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Juno cleared to restart CAR-T trial after deaths

Study attributes fatalities to pre-conditioning therapy, not the cancer immunotherapy

Juno TherapeuticsA temporary hold on a phase II trial of Juno Therapeutics' cancer immunotherapy JCAR015 has been relaxed after a protocol change.

Last week, the US FDA called a halt to the study of the CAR-T therapy after three patient deaths that have now been attributed to a pre-conditioning therapy, which relies on the use of powerful cytotoxic drugs to prime the patient for the immunotherapy.

The agency has said the ROCKET trial can get underway once again, provided one of the pre-conditioning drugs – fludarabine – is no longer given to patients. All the deaths were caused by cerebral oedema, which is a recognised fludarabine side effect, and henceforth all patients in the trial will be given only cyclophosphamide as a pre-conditioning agent.

The cytotoxic drugs are given to patients to kill their existing T cells, clearing the way for the infusion of modified CAR-T cells that have been engineered to attack tumour cells. The ROCKET trial is testing the approach in patients with relapsed or refractory B cell acute lymphoblastic leukaemia (ALL) and is one of the most advanced-stage clinical trials testing the CAR-T approach.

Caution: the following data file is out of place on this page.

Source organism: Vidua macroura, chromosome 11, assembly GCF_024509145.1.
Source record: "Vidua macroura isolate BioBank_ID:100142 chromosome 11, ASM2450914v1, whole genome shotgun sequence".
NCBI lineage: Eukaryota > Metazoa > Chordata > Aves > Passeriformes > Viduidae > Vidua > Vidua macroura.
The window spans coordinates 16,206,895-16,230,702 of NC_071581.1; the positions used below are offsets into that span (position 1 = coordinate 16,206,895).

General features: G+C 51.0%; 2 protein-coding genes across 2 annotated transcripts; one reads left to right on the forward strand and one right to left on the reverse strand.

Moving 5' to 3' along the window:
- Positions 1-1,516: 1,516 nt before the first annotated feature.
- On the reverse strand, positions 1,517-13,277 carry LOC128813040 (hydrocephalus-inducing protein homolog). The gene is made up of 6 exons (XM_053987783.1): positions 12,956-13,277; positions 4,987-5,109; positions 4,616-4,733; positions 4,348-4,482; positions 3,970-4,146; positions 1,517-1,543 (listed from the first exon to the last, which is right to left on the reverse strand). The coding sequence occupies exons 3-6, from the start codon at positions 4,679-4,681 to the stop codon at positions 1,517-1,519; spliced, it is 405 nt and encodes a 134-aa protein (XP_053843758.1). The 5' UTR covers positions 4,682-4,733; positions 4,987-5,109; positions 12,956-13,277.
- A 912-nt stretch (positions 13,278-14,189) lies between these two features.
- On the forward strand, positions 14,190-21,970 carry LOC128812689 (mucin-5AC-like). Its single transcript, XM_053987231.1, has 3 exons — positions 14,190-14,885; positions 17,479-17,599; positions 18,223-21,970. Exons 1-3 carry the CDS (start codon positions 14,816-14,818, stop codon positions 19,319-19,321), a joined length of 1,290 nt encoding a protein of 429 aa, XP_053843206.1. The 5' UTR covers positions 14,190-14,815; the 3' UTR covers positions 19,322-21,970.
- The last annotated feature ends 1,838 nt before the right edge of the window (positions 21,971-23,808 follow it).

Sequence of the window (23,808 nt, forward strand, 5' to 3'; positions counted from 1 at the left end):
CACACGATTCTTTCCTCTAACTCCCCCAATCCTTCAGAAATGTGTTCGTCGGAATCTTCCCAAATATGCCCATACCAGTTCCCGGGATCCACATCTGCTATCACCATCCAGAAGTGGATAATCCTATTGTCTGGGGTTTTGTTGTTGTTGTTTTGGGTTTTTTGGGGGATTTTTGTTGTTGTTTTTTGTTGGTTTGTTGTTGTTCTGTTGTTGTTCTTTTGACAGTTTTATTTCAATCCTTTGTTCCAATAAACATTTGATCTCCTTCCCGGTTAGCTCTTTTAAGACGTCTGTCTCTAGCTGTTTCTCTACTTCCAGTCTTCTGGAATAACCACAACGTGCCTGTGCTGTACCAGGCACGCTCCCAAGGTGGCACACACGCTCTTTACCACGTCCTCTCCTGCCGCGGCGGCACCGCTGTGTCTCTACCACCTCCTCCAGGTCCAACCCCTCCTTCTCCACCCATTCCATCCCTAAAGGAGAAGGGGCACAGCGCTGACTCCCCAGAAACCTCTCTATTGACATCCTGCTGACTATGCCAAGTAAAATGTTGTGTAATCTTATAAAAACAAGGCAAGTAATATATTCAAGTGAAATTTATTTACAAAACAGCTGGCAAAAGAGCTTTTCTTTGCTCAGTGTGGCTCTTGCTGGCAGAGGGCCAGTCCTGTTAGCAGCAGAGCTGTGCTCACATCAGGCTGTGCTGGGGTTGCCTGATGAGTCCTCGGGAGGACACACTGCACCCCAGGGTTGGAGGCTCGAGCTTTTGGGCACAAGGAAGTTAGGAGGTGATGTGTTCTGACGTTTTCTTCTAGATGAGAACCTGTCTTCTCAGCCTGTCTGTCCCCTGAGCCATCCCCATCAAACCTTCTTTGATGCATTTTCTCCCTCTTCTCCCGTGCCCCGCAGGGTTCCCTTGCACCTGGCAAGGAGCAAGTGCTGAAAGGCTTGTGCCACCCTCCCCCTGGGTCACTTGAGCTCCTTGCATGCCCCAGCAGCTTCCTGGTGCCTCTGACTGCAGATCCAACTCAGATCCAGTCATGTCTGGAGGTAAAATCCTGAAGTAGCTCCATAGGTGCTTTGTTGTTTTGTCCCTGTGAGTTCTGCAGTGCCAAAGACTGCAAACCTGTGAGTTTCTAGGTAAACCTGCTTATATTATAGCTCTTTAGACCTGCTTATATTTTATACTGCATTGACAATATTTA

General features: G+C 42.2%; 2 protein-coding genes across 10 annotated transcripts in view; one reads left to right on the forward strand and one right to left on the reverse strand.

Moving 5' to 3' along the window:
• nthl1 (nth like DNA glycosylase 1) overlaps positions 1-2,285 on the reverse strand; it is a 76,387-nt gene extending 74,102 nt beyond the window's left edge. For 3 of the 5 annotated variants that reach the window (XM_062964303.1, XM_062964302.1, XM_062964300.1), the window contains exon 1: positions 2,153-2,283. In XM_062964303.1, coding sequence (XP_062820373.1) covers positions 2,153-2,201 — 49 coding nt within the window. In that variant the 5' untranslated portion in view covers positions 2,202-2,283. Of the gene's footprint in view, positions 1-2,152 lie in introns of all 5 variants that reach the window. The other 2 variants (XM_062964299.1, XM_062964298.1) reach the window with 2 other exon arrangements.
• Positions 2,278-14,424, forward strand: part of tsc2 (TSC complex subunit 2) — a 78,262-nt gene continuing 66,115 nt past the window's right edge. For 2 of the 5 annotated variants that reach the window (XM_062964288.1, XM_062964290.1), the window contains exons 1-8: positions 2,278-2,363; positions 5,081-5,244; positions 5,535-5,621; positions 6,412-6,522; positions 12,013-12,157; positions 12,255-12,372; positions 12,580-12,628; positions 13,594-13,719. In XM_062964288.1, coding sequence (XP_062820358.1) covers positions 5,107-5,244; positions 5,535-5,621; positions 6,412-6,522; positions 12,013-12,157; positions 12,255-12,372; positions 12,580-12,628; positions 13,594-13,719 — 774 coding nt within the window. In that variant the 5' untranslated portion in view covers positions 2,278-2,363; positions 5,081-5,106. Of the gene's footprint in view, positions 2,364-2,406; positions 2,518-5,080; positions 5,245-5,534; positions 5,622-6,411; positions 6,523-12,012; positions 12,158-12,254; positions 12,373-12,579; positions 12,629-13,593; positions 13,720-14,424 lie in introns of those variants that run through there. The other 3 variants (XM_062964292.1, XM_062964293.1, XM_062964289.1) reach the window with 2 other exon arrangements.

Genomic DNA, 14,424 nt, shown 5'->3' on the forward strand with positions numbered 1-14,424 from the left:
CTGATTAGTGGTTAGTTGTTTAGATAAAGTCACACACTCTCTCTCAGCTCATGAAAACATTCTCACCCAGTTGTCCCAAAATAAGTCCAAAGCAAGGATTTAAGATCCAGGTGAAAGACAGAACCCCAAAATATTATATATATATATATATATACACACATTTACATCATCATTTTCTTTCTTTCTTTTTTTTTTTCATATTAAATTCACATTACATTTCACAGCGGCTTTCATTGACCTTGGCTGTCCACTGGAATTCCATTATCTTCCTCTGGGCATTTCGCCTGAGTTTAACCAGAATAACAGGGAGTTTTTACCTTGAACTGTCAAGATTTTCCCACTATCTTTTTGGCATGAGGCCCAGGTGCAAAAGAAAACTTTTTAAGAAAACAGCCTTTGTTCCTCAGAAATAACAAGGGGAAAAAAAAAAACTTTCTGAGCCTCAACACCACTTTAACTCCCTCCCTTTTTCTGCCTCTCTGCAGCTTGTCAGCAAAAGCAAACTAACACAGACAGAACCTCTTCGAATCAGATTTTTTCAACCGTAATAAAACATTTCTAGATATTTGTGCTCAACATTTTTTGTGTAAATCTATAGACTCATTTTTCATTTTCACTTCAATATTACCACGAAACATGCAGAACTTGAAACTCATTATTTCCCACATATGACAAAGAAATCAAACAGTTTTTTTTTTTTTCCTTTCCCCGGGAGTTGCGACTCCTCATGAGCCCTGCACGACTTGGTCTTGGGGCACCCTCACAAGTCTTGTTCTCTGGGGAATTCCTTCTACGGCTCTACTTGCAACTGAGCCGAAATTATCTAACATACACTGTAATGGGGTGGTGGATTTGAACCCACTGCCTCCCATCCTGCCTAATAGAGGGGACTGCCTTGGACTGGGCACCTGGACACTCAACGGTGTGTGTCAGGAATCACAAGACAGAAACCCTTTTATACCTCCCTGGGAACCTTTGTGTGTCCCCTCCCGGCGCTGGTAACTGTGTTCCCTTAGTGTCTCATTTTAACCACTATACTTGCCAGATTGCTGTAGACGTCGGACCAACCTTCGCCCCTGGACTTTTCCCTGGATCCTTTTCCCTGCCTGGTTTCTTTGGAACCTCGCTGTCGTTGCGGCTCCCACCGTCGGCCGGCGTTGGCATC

The green light is a relief to Juno but could raise a warning flag for other companies developing CAR-T therapies, which include Novartis, Kite Pharma and Cellectis, among others. The therapeutic approach relies on the use of pre-conditioning regimens and a quick search of clinical trial databases reveals a number of studies that are also using fludarabine.

For now, it is unclear whether the deaths resulted from fludarabine toxicity alone or whether there was some interaction with other variables in Juno's trial which elevated the risk to patients – including an interaction with the JCAR015 therapy itself.

Shares in Juno and other CAR-T-developing companies plunged last week after the clinical hold was announced, but have since regained a little ground as fears of class-wide implications receded. With billions of dollars already invested in the category, backers will be scrutinising the toxicity data coming out of ROCKET and other CAR-T trials.

Buys RedoxTherapies
Meanwhile, Juno has added to its pipeline with a deal to acquire Boston-based biotech RedoxTherapies and lead compound vidapenant, a small-molecule adenosine 2A receptor antagonist that is thought to have a role as a cancer therapy.

Vipadenant was originally developed as a Parkinson's disease candidate by UK company Vernalis and licensed to Biogen, but its development was held back by safety concerns and Biogen eventually abandoned the project. RedoxTherapies acquired rights to the drug in 2014.

Juno said that vipadenant has the potential to disrupt immunosuppressive pathways seen in some cancer types, and will test it alongside its existing cancer immunotherapies. The company is paying $10m upfront for RedoxTherapies, but has not disclosed any further terms of the deal.

Article by
Phil Taylor

15th July 2016

From: Research



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